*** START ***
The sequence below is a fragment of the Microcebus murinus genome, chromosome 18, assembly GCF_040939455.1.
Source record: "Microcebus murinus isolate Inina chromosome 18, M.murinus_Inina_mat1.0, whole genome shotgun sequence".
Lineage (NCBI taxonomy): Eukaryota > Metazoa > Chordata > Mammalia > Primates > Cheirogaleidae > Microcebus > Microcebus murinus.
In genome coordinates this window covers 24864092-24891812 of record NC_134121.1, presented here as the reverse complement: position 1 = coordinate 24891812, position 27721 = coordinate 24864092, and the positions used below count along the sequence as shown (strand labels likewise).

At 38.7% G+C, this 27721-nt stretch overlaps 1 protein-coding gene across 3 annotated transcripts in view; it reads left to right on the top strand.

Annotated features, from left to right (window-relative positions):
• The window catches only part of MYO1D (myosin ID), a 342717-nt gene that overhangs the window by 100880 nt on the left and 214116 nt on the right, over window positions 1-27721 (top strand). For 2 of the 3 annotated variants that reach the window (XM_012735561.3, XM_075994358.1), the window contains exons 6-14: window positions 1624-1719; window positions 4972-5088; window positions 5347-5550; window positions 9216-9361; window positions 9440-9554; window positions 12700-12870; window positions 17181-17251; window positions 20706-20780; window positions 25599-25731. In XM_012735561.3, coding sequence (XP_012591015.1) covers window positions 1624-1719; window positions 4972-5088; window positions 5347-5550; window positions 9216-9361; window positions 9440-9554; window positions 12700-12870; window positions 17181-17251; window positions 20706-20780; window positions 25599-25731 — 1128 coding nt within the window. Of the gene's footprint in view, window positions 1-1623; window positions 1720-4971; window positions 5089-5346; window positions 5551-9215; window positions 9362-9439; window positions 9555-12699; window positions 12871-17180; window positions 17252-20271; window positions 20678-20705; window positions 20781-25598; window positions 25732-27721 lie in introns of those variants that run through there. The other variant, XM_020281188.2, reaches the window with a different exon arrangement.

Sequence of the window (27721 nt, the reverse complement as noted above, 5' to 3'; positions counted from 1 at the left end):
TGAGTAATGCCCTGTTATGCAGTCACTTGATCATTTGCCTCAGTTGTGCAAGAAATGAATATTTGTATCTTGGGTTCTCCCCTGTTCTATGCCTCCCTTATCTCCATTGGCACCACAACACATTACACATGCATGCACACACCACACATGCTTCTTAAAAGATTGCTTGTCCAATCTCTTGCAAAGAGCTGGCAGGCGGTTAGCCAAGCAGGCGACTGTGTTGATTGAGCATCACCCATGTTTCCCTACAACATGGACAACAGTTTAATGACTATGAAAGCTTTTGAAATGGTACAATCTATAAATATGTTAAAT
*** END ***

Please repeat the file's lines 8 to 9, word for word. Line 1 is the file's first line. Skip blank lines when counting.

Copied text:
Sequence of the window (27721 nt, the reverse complement as noted above, 5' to 3'; positions counted from 1 at the left end):
TGAGTAATGCCCTGTTATGCAGTCACTTGATCATTTGCCTCAGTTGTGCAAGAAATGAATATTTGTATCTTGGGTTCTCCCCTGTTCTATGCCTCCCTTATCTCCATTGGCACCACAACACATTACACATGCATGCACACACCACACATGCTTCTTAAAAGATTGCTTGTCCAATCTCTTGCAAAGAGCTGGCAGGCGGTTAGCCAAGCAGGCGACTGTGTTGATTGAGCATCACCCATGTTTCCCTACAACATGGACAACAGTTTAATGACTATGAAAGCTTTTGAAATGGTACAATCTATAAATATGTTAAAT